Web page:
ST. PETERSBURG — Austin Sgro, 24 and out of work, was down to his last $10 when he saw the tweet about hidden cash.
He followed clues to the bicycle path on the Sunshine Skyway and searched for two hours until he found it in a palm tree — an envelope with a $100 bill inside.
For weeks, these envelopes have been stashed throughout the city, a local version of a national "hidden cash" movement meant to help recipients while also encouraging them to pay the kindness forward.
"You kept diapers on my son for the week," Sgro told the anonymous donor via Twitter. "You put food in my mouth. You put a bill at rest."
The concept started in San Francisco in May when a real estate tycoon began hiding cash throughout the city and encouraging people to find it with clues posted to Twitter. From there it spread to cities like Vancouver, Indianapolis and Chicago.
It popped up in St. Petersburg last month — and quickly sparked a copycat.
The first group, which hides $100 bills, goes by the name "Hidden Cash St. Pete" and uses the Twitter handle @hiddencashstpet — no last "e." Contacted via Twitter, members refused to disclose their identities, saying only they are entrepreneurs between the ages of 33 and 50.
The second group uses a similar name and Twitter account: "Hidden Cash in St. Pete" and @hiddencashstpt. This group also offers clues via Twitter, but for $10 prizes. A man representing the group would not provide his name and asked to be identified only as "a 48-year-old commercial real estate investor."
Though seemingly united in purpose, the groups seem to have more ill will than good karma for the other.
"Hidden Cash St. Pete" says "Hidden Cash in St. Pete" copied their Twitter background, creating confusion. The first group also worried that the second group was scamming people by encouraging others to hide cash so they could retrieve it.
The second group's representative said that wasn't the case at all. The confusion began, he said, when he let his teenage son set up the Twitter profile and the boy copied several settings from the other account. They also did not encourage followers to drop cash, he said, but did repost a tweet from a man who was trying to donate hidden cash himself and was seeking support.
"We didn't know he was going to put our name on it and make it look like he was a part of us or we were a part of him," the representative said. "That we did object to."
Despite the secrecy, people in search of free cash don't seem to mind. The accounts have more than 2,000 followers combined.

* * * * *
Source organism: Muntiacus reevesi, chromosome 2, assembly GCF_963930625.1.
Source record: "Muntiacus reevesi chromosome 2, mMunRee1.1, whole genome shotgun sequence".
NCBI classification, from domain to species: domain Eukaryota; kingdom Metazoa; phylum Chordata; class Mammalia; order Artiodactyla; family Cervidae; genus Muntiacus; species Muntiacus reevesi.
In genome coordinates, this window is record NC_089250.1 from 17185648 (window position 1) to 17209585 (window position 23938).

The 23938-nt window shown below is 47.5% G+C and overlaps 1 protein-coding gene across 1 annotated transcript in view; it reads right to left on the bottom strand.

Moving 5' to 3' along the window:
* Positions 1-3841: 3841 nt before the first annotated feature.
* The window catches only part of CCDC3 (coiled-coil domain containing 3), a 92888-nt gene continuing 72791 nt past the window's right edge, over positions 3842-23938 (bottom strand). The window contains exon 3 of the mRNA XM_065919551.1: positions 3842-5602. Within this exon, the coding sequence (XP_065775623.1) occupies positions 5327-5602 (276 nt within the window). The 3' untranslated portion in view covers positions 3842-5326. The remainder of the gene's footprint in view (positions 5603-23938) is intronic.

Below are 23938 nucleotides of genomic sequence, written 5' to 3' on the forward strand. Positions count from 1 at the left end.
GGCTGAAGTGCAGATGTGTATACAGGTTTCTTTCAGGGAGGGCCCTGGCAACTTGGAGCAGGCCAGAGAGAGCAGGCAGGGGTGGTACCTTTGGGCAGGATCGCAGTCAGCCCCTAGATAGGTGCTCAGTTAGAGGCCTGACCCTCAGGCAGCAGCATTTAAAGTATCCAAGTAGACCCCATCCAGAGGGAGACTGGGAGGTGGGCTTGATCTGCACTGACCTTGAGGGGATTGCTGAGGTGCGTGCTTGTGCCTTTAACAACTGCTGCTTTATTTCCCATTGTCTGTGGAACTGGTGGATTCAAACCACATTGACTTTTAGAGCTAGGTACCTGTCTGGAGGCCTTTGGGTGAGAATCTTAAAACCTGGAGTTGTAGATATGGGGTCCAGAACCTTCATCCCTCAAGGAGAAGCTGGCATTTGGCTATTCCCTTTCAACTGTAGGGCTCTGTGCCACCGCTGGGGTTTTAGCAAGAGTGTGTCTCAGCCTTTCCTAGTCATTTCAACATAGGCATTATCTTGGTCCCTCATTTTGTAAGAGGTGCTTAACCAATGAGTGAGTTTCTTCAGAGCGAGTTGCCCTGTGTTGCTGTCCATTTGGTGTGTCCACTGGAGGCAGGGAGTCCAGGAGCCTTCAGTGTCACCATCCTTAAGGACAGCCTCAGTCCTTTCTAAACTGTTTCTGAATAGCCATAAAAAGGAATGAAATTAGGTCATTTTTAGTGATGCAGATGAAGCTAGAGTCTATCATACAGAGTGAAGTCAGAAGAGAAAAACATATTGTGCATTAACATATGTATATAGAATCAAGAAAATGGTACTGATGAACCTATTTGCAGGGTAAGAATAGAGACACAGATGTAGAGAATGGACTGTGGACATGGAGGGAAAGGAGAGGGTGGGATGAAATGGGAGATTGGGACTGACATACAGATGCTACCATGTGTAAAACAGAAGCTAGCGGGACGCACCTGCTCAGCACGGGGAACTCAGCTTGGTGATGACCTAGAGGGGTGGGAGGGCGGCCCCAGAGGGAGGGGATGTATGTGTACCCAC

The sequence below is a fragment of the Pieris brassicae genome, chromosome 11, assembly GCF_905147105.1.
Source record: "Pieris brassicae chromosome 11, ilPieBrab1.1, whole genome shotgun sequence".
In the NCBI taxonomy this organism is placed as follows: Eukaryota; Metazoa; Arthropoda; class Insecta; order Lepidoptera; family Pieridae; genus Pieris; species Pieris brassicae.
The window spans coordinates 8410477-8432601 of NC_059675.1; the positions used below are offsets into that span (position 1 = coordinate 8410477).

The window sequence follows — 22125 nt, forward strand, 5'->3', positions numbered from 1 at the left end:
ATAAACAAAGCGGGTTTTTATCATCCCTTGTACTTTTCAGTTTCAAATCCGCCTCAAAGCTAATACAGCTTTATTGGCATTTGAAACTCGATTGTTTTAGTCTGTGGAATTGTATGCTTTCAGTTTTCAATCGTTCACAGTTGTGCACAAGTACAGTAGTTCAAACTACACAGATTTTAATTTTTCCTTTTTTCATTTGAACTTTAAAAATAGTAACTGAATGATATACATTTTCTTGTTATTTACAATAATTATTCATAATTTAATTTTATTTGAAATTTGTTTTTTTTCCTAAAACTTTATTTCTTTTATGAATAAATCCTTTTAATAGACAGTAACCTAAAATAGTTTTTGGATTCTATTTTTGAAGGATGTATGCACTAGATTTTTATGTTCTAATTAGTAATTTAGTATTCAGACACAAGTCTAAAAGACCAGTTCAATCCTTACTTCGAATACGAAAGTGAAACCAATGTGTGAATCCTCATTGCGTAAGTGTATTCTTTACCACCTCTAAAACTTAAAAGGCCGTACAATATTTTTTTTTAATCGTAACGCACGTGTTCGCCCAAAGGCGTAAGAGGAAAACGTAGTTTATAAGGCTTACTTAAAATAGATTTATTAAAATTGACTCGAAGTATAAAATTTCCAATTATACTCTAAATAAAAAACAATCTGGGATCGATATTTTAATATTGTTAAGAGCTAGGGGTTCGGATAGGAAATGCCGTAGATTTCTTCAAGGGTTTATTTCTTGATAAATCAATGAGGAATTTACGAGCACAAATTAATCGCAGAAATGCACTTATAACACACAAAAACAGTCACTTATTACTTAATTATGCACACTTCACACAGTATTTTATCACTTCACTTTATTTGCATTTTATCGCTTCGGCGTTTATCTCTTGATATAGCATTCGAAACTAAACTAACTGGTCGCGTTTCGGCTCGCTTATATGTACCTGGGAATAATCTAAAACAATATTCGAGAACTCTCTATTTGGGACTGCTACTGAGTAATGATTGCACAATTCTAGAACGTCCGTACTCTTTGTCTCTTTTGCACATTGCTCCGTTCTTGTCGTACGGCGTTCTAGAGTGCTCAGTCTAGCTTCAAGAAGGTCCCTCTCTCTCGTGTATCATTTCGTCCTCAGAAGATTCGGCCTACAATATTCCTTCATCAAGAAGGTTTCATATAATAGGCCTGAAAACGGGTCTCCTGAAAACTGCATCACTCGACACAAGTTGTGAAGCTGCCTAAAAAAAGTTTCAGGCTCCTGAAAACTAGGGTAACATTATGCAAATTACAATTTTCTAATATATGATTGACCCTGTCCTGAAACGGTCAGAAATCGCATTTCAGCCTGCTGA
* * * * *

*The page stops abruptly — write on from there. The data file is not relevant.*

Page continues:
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The concept is simple.
"Regardless of how much or how little you have, you can improve the quality of someone else's day by taking notice and showing you care," a representative from "Hidden Cash St. Pete" said via email.
It could be buying a cup of coffee for the person behind you, donating to charity or volunteering.
While Sgro needed the money, he said he also took time to buy a meal for an amputee he saw waiting outside a WaWa. Then he drove the man nearly 30 blocks so he wouldn't have to travel the distance on crutches.
The latest drop was Tuesday.
As a clue, "Hidden Cash St. Pete" posted a picture of the outside of Al Lang Stadium in downtown about 2 p.m.
Bob Grimm, 45, who sells candles for a living, arrived soon after to start his search.
He looked all around the stadium's metal gate, scanned the roof, climbed the stairs and dug around in the bushes.
"I've been on quite a few of the hunts," Grimm said. "I've been quite close several times."
While he has never walked away with the $100 bill, he has found the second group's $10 drops several times, the group's representative said.
On Tuesday, he scored. The envelope was tucked behind a poster near the ticket window.
Kayla Anders, who was working at a soccer camp at Eckerd College, arrived a few minutes too late.
"I think it's really great," she said. "You can give back to St. Pete, even if you don't have much to give back."
Grimm used some of the cash to buy dog and cat food, which he donated to Pet Pal Animal Shelter a few hours later.
He posted a picture of his donation on Twitter.
Times staff writer Carolyn Edds contributed to this report. Claire Wiseman can be reached at firstname.lastname@example.org or (727) 893-8804. Follow her on Twitter @clairelwiseman.